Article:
Winter Produce



The new year means the start to another busy time for our produce buying office and many of us are looking for lighter dishes as we roll (literally and figuratively) out of the holidays. I crave a simpler diet now, less complicated and heavy, lighter on the sauces and oils. While maintaining availability and variety in produce can be a challenge this time of year, there is still an abundance to choose from. The supply lines are longer (and more treacherous) for a lot of produce but even as most of the country is shrouded in a quiet blanket of winter, domestic growers are producing a remarkable range and quality of products. Here are some noteworthy examples of what you will see in January.Salad greens: Winter affects lettuces in almost the opposite of what happens in the summer. Shorter, cooler days and cold nights result in slower growing, denser plants. Cool weather also enhances the color of red varieties - what is light hued, almost pale red in the summer becomes a dark burgundy, almost black. While many of the green varieties of leaf lettuce are challenged by a broad range of problems during the winter, particularly romaine, chances are if you are in the mood for a good leaf based salad, Mother Nature will provide.


Cooking greens: Greens, being more biologically (and nutritionally) dense plants, tend to fare better in the winter than their salad cousins. In fact, both green and red varieties of kale, chard, mustard and dandelion greens are hardier and have a richer, more robust flavor in the winter. Because of this they tend to have fewer interruptions in supply. All greens have a robust flavor but my personal favorite is mustard - its peppery flavor goes well with a broad range of dishes and they (as are all greens) are very easy to prepare.


Heavy vegetables: Heavy (or tonnage) is an industry term used to describe vegetables that are, well, heavy. These include carrots, cabbage and celery as well as lighter items like broccoli that are packed in ice for transport. These are also items that are for the most part single harvest - one plant/one harvest. This means a major weather event in the plant's life cycle can have a devastating impact. But like all row crop commodities, new plantings go in weekly to maintain supply so interruptions due to crop loss are generally short lived if the period of severe weather is short. Despite this risk, heavy vegetables in the winter are often the best flavored of the year - the slower growing, bright colored, more flavorful specimens are worth the extra trouble.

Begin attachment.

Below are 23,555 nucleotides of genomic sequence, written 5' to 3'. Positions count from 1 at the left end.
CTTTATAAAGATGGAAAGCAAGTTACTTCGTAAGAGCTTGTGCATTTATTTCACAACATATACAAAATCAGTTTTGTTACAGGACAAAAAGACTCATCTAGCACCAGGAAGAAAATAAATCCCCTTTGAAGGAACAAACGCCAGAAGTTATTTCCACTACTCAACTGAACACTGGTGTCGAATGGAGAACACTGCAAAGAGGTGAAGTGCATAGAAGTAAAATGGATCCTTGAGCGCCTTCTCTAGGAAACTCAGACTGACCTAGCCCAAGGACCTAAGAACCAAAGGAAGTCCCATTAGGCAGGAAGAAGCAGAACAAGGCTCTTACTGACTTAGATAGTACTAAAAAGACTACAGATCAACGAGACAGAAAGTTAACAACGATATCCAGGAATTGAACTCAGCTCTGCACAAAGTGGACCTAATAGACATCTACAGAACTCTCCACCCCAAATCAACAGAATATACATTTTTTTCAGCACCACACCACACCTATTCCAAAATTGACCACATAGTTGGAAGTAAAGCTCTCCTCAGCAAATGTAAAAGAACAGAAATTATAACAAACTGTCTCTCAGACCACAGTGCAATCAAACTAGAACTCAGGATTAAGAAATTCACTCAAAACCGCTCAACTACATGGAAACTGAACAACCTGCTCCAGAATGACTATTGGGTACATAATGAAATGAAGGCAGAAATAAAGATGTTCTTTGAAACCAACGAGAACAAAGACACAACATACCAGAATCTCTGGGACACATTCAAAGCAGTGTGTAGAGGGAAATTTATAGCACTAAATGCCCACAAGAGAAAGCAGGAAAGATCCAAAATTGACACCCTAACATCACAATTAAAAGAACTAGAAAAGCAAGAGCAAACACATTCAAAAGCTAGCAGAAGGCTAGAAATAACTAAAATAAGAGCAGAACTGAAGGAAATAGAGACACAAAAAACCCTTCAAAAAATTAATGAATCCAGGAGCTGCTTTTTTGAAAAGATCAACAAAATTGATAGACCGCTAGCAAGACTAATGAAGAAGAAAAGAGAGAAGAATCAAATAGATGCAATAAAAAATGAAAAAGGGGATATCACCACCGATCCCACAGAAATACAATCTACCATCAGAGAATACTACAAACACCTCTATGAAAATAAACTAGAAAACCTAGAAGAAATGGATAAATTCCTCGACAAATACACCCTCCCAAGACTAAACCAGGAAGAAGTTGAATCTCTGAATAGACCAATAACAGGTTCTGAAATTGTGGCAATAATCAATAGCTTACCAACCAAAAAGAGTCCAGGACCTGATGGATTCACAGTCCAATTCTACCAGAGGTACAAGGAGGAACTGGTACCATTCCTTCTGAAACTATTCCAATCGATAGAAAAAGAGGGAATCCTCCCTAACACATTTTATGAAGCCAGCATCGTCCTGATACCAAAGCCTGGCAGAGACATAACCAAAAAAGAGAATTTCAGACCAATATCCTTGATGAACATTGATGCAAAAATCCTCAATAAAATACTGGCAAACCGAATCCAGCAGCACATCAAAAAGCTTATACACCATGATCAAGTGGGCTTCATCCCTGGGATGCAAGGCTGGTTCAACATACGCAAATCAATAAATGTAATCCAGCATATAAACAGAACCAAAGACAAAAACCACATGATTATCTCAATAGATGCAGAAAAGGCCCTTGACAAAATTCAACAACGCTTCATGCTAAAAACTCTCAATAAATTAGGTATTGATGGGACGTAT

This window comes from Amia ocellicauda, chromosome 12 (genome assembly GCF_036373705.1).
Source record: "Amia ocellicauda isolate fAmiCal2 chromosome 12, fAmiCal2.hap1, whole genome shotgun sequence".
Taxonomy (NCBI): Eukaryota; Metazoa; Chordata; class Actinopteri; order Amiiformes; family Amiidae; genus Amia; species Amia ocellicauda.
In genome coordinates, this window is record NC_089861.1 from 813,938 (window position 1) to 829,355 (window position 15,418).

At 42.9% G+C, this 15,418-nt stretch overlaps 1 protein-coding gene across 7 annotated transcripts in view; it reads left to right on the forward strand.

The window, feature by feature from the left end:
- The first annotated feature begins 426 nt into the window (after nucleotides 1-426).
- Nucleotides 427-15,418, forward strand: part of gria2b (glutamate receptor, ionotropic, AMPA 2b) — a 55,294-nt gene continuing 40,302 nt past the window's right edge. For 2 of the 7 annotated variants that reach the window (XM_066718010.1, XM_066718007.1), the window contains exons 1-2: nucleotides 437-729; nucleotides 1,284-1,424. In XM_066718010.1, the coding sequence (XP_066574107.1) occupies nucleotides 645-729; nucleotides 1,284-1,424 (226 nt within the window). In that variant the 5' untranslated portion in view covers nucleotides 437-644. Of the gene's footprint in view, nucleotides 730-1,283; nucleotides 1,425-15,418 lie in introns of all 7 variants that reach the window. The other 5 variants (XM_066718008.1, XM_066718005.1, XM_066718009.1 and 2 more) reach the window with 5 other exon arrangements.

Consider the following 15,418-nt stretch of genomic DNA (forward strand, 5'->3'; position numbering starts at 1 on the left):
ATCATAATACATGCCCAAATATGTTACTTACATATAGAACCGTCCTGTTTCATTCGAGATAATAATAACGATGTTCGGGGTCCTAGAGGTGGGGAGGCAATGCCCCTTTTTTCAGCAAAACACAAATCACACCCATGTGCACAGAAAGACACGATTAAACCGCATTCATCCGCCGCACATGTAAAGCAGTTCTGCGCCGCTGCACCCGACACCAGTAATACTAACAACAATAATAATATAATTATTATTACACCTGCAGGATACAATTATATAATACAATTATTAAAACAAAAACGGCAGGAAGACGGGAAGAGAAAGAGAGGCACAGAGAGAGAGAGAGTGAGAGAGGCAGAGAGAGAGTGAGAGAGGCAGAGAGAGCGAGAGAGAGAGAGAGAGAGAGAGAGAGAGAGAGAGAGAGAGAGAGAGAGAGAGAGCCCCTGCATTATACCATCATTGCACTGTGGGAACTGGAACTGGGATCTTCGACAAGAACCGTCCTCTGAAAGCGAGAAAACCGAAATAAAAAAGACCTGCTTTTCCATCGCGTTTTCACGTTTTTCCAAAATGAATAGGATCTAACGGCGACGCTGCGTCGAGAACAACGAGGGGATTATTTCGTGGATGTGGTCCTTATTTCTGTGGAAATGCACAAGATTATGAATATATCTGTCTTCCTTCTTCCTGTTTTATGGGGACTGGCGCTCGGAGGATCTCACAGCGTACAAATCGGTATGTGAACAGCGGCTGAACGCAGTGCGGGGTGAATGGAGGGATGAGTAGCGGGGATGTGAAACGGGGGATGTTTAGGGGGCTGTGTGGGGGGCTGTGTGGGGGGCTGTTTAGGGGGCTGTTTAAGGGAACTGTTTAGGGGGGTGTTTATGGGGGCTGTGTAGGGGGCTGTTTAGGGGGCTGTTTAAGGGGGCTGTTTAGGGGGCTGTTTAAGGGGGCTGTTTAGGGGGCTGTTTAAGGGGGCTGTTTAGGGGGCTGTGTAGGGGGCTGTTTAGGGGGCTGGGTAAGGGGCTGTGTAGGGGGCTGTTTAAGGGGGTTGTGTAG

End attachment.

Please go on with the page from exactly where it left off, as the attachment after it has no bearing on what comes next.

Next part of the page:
As a rule I try to make my winter vegetable decisions when I get to the store or farmers market. While you are likely to find what you want every day, it's good to be flexible since it is far more likely a truck will be delayed or a harvest set back by conditions in the field in the winter. I also like to mix it up in the winter - broccoli one day, greens the next, a salad with different ingredients from week to week. Variety in diet and trace minerals are my personal reasons but there is also larger reason: buying a broad range of vegetables encourages farmers to diversify and discourages mono-cropping (the continual production of a single crop).Outside of weather and the ongoing effects of climate change, one of the greatest threats to our food supply is the proliferation of invasive pests. For example, let's say a new insect that likes one type of plant, maybe a Brassica like broccoli, invades a growing area. If the dominate crop produced in that area is broccoli, the impact from that pest is devastating. But if there are broad range of cops produced in that area, the impact is more manageable because the non-broccoli crops act as a natural barrier that can slow or stop the migration of the pest. Buying different kinds of vegetables is my small way of helping encourage supply diversity.I cook all of my winter vegetables in the same basic way - a combination braise/stir fry. I start with just enough oil to keep the vegetable from sticking in a frying pan, warm and add onions or garlic (if necessary), and then my chosen vegetable (cut first into bite-size pieces). I like my vegetables crunchy and this method allows me to vary the length of cooking to match the maturity of the plant. I then finish with a dash of soy sauce (or tempura dipping sauce). I also often replace the oil with a tiny bit of water if I want nothing to come in the way of the flavor of the vegetable.Making that extra side of carrots, turnips, kale or cauliflower is nothing new - most of this product is available year round (and organic thanks to all of the excellent farmers we work with!). It just feels new after two months of that extra piece of pumpkin pie, slice of turkey or ladle of gravy. Not that they weren't great (they were yummy and now reside along my waistline), it's just that it's the new year and with it comes another season of change.

Explore More